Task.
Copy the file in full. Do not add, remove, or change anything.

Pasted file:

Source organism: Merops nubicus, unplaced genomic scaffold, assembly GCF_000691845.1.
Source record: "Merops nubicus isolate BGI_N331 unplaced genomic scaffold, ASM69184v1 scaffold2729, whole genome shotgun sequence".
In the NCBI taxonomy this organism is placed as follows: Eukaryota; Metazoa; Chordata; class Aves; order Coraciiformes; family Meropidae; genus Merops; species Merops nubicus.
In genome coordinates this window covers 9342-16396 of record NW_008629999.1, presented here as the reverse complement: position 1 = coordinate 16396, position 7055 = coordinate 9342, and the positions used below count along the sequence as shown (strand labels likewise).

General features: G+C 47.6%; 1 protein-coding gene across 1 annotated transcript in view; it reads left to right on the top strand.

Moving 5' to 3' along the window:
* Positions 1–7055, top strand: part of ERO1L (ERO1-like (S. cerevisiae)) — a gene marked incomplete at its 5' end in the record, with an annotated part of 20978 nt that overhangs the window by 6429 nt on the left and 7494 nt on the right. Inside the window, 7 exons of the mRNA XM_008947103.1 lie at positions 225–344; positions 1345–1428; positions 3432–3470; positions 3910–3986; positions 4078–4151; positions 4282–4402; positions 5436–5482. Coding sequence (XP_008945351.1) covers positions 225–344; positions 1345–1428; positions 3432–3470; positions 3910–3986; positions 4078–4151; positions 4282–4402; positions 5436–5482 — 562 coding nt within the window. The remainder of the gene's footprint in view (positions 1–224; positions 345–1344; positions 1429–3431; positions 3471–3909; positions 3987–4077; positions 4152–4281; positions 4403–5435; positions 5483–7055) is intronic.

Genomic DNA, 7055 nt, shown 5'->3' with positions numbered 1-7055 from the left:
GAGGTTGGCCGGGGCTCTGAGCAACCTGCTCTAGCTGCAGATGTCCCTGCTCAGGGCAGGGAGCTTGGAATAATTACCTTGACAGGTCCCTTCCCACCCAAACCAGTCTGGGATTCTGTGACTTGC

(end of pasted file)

Source organism: Merops nubicus, unplaced genomic scaffold, assembly GCF_000691845.1.
Source record: "Merops nubicus isolate BGI_N331 unplaced genomic scaffold, ASM69184v1 scaffold2729, whole genome shotgun sequence".
In the NCBI taxonomy this organism is placed as follows: Eukaryota; Metazoa; Chordata; class Aves; order Coraciiformes; family Meropidae; genus Merops; species Merops nubicus.
In genome coordinates this window covers 9342-16396 of record NW_008629999.1, presented here as the reverse complement: position 1 = coordinate 16396, position 7055 = coordinate 9342, and the positions used below count along the sequence as shown (strand labels likewise).

General features: G+C 47.6%; 1 protein-coding gene across 1 annotated transcript in view; it reads left to right on the top strand.

Moving 5' to 3' along the window:
* Positions 1–7055, top strand: part of ERO1L (ERO1-like (S. cerevisiae)) — a gene marked incomplete at its 5' end in the record, with an annotated part of 20978 nt that overhangs the window by 6429 nt on the left and 7494 nt on the right. Inside the window, 7 exons of the mRNA XM_008947103.1 lie at positions 225–344; positions 1345–1428; positions 3432–3470; positions 3910–3986; positions 4078–4151; positions 4282–4402; positions 5436–5482. Coding sequence (XP_008945351.1) covers positions 225–344; positions 1345–1428; positions 3432–3470; positions 3910–3986; positions 4078–4151; positions 4282–4402; positions 5436–5482 — 562 coding nt within the window. The remainder of the gene's footprint in view (positions 1–224; positions 345–1344; positions 1429–3431; positions 3471–3909; positions 3987–4077; positions 4152–4281; positions 4403–5435; positions 5483–7055) is intronic.

Genomic DNA, 7055 nt, shown 5'->3' with positions numbered 1-7055 from the left:
GAGGTTGGCCGGGGCTCTGAGCAACCTGCTCTAGCTGCAGATGTCCCTGCTCAGGGCAGGGAGCTTGGAATAATTACCTTGACAGGTCCCTTCCCACCCAAACCAGTCTGGGATTCTGTGACTTGC